Importing a bunch of isolated Wikipedia articles does not create a map of knowledge, making connections between them does. The Wikipedia API provides at least 3 different kinds of links: internal (to other pages on the site), external (to the general internet, as well as to partner sites like WikiBooks), and backlinks (other Wikipedia articles that point to it). We query all 3, find which ones already exist in the database, and setup a link between them.

Code-wise, there’s not much to show that isn’t tied intimately into KnowNodes. Nodemw is missing a method to get internal links, though, so here it is what we wrote:

One foot in front of the other

The last step in this journey was going through the article lists we had generated and making the calls to our own API to load the Wikipedia article. This seems straightforward enough, except that it is bizarrely difficult to read a text file line by line in node.js. Search StackOverflow and you’ll find a bunch of different approaches, including using the lazy model, which works pretty well. But since I knew that our system could only make one Wikipedia request at at time, and that each Wikipedia article involves at least 4 requests (for the article and the 3 types of links) there’s no point overloading the server. I just wanted to read one line at at time.

Line Reader to the rescue. A very minimalist API, but which allows you to asynchronously declare when a new line should be read, and therefore perfect for my needs.


Bonus: Drunken graph walking

Well Weipeng and I were puzzling over inexplicable errors, Bruno was pondering a bigger question: Now that we have all these links, how to know which are more important than others? Among the many planned features for Knownodes is a voting system for the links, but couldn’t we get a good idea from the link structure that already exists on Wikipedia?

Bruno came up with a “friends of friends” approach: Given an article A and an article B that it links to, count the number of articles that that A links to that also link to B. What’s nice about this approach is that it imitates a random-walk along the graph. Imagine you are on the Wikipedia article of A, what is the chance that by following the links you will end up at B in 2 clicks?

In practice, these numbers tend to be very asymmetrical. A subject like “Python” may have a lot of links towards “Computer Science”, but only a small fraction of “Computer Science” links lead to “Python”.

We considered coding this in to the Wikipedia importer, but there’s no reason that the approach shouldn’t work for any type of node and link in the system. And why not learn about querying a graph database in the process?

This was Bruno and I’s first time writing Cypher queries, so I doubt this is the best way to do it, but this is what we came up with:

Although Cypher lacks some documentation (mostly in the form of examples), it actually makes a lot of sense once you start working with it. The graphic representation of the links is a big plus, and the rest of it is reminiscent of SQL for those of us who have used “normal” DBs before.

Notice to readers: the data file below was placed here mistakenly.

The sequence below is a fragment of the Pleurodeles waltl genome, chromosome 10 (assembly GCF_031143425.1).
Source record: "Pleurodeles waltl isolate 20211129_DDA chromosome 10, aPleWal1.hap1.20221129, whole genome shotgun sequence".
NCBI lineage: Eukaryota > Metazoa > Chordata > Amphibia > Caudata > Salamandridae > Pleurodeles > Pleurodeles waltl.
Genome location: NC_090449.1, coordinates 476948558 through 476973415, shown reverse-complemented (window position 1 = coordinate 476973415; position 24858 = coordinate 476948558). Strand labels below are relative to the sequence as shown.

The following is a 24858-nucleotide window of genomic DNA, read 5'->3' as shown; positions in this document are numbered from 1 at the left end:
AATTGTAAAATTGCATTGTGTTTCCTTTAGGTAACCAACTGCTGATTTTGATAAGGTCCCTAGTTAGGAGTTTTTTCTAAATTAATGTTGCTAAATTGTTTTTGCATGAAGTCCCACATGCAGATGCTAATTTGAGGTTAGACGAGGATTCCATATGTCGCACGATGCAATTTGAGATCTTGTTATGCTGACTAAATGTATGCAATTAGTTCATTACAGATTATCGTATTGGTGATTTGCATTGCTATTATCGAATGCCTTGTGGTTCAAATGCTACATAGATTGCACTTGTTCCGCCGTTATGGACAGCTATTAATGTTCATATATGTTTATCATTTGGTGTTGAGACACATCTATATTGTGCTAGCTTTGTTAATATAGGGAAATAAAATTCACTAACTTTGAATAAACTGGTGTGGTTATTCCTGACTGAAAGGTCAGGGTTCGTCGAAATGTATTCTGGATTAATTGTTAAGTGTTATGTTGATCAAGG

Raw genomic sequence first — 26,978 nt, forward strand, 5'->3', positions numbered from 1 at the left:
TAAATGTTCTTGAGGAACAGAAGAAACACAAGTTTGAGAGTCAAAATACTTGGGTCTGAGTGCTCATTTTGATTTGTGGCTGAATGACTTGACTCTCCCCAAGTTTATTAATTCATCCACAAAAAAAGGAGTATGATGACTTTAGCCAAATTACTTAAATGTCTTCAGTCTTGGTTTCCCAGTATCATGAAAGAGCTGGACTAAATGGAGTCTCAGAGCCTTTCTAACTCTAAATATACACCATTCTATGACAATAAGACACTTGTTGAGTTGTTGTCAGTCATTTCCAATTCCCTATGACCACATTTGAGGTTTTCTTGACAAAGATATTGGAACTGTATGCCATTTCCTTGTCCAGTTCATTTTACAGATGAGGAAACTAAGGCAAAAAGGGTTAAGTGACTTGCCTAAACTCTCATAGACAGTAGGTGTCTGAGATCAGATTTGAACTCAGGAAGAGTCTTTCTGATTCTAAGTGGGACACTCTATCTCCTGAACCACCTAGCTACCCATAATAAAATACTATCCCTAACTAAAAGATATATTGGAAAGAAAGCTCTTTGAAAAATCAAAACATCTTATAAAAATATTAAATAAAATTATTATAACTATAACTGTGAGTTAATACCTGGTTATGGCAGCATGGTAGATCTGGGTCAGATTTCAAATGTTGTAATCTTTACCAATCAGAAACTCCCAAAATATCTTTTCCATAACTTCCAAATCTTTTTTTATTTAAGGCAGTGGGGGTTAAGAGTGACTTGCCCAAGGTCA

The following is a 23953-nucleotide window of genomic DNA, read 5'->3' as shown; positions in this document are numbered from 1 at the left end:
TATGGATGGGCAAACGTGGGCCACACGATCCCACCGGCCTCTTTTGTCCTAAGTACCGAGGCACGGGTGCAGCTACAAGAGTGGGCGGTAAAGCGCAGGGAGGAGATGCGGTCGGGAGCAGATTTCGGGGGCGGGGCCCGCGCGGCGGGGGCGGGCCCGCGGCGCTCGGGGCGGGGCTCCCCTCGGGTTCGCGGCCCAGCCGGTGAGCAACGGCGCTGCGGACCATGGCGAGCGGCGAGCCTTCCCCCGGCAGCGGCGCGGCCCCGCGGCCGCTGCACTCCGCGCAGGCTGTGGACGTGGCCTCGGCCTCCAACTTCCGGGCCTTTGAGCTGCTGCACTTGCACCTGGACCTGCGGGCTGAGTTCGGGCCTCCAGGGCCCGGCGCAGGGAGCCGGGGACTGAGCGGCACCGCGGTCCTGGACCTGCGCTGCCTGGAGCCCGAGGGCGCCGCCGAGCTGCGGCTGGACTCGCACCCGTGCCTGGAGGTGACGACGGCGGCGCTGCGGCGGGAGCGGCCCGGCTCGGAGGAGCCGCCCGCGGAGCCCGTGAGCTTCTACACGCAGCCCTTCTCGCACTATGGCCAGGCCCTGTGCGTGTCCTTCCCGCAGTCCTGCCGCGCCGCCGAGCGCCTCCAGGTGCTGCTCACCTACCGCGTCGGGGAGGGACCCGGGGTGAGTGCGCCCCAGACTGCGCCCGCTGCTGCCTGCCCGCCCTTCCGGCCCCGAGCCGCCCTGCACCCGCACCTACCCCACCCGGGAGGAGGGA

And there you go. 3 days of good work and good times. Next step? Let’s get a good search box on the KnowNodes front page!


Black ball up on Runaway Parade

Black ball is up!

Pretty exciting for me. This has been a lot of work for Quentin and I over the past year, if can believe it. Not that it’s really a year’s worth of work, but just that we had a lot of false starts (originally it was a game set in ancient greece about a character who could move objects with his mind).

There’s a lot that we didn’t do in the end, and a lot of things that I would like to take on in the future, if it get’s a good response.




Dog Eat Duck – 2nd version

Although it took quite a bit more effort, I’m glad to say that JC and I managed to update Dog Eat Duck with two major enhancements – animations and sound.

Both make a big difference, and made me realize once again how easy it is to overlook incredibly important stuff. Which is not to say that we hadn’t though that it would great to have the ducks move. But without them moving, a bunch of people though that they were just looking at screenshots!

The sound is also a big help. Although it took me longer than it should have, I finally did manage to get SoundManager2  up and running with a few small MP3s, and the result just makes me smile.


“Duck Eat Dog” – 1st version released

 Time: on and off over 4 weeks

Team: Me, Ben Wertheimer, Julia Himmelstein, Jean-Christophe Letraublon
Another project for  Runaway Parade. This time the theme was “decoy”, and Ben and I decided to make a Django web app to run it. I had never uesd Django before, and found it pretty cool- though finally I’m not sure if Tornado wouldn’t have been better…
Anyway, the theme got me thinking of the  classic icebreaker “2 truths and a lie.” What would happen if you made that into an online game? In a way, the lie is a decoy. But to make that fun, and not so much about learning about people, I thought it would be better if there were more lies than truths. So it because “3 lies and a truth”.
As I was talking this over with my sister Julia over vacation, she thought it would be fun if you “shot” the lies with a gun, like you were going hunting. She photoshopped up a little screen showing a few wooden panels and a gun at the bottom. The gun image was of a pistol, which didn’t look quite right for a hunting theme, so I did a little google search on hunt gun, and somewhere saw an image of the good old Nintendo zapper!